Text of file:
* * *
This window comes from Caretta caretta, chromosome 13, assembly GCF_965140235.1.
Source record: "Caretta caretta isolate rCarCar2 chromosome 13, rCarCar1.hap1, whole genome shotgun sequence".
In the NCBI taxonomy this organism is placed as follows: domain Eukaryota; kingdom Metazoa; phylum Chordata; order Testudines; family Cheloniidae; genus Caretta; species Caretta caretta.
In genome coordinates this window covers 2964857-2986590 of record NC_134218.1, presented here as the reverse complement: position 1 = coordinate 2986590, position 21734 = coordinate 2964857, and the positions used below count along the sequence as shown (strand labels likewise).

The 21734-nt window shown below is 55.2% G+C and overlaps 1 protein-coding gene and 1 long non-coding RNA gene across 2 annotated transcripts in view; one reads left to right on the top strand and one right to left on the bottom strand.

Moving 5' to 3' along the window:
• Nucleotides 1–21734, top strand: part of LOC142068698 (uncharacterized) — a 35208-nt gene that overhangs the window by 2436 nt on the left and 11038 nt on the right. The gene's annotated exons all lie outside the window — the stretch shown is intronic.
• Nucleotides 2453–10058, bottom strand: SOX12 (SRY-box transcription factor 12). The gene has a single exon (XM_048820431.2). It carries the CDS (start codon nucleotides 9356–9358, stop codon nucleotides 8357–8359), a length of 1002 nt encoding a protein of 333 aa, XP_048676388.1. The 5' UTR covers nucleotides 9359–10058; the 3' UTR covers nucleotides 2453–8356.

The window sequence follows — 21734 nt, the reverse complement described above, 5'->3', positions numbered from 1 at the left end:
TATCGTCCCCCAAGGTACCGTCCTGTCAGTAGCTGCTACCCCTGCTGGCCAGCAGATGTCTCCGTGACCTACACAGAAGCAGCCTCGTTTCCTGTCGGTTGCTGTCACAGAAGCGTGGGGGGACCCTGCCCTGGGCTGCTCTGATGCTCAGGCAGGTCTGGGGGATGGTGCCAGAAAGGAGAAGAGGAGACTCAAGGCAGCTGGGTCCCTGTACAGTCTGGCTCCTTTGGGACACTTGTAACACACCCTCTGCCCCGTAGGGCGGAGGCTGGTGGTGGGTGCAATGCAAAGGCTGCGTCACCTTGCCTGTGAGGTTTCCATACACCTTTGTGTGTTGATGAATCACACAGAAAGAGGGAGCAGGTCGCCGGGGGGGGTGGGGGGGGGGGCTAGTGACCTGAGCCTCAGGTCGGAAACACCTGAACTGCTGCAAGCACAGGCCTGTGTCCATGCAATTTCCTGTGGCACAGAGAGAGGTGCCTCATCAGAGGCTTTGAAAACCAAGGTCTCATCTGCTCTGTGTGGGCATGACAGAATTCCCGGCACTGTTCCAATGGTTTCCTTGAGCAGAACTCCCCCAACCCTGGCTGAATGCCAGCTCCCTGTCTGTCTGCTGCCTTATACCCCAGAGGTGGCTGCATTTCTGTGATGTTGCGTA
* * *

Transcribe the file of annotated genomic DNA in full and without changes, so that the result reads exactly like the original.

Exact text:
This window comes from Caretta caretta, chromosome 13, assembly GCF_965140235.1.
Source record: "Caretta caretta isolate rCarCar2 chromosome 13, rCarCar1.hap1, whole genome shotgun sequence".
In the NCBI taxonomy this organism is placed as follows: domain Eukaryota; kingdom Metazoa; phylum Chordata; order Testudines; family Cheloniidae; genus Caretta; species Caretta caretta.
In genome coordinates this window covers 2964857-2986590 of record NC_134218.1, presented here as the reverse complement: position 1 = coordinate 2986590, position 21734 = coordinate 2964857, and the positions used below count along the sequence as shown (strand labels likewise).

The 21734-nt window shown below is 55.2% G+C and overlaps 1 protein-coding gene and 1 long non-coding RNA gene across 2 annotated transcripts in view; one reads left to right on the top strand and one right to left on the bottom strand.

Moving 5' to 3' along the window:
• Nucleotides 1–21734, top strand: part of LOC142068698 (uncharacterized) — a 35208-nt gene that overhangs the window by 2436 nt on the left and 11038 nt on the right. The gene's annotated exons all lie outside the window — the stretch shown is intronic.
• Nucleotides 2453–10058, bottom strand: SOX12 (SRY-box transcription factor 12). The gene has a single exon (XM_048820431.2). It carries the CDS (start codon nucleotides 9356–9358, stop codon nucleotides 8357–8359), a length of 1002 nt encoding a protein of 333 aa, XP_048676388.1. The 5' UTR covers nucleotides 9359–10058; the 3' UTR covers nucleotides 2453–8356.

The window sequence follows — 21734 nt, the reverse complement described above, 5'->3', positions numbered from 1 at the left end:
TATCGTCCCCCAAGGTACCGTCCTGTCAGTAGCTGCTACCCCTGCTGGCCAGCAGATGTCTCCGTGACCTACACAGAAGCAGCCTCGTTTCCTGTCGGTTGCTGTCACAGAAGCGTGGGGGGACCCTGCCCTGGGCTGCTCTGATGCTCAGGCAGGTCTGGGGGATGGTGCCAGAAAGGAGAAGAGGAGACTCAAGGCAGCTGGGTCCCTGTACAGTCTGGCTCCTTTGGGACACTTGTAACACACCCTCTGCCCCGTAGGGCGGAGGCTGGTGGTGGGTGCAATGCAAAGGCTGCGTCACCTTGCCTGTGAGGTTTCCATACACCTTTGTGTGTTGATGAATCACACAGAAAGAGGGAGCAGGTCGCCGGGGGGGGTGGGGGGGGGGGCTAGTGACCTGAGCCTCAGGTCGGAAACACCTGAACTGCTGCAAGCACAGGCCTGTGTCCATGCAATTTCCTGTGGCACAGAGAGAGGTGCCTCATCAGAGGCTTTGAAAACCAAGGTCTCATCTGCTCTGTGTGGGCATGACAGAATTCCCGGCACTGTTCCAATGGTTTCCTTGAGCAGAACTCCCCCAACCCTGGCTGAATGCCAGCTCCCTGTCTGTCTGCTGCCTTATACCCCAGAGGTGGCTGCATTTCTGTGATGTTGCGTA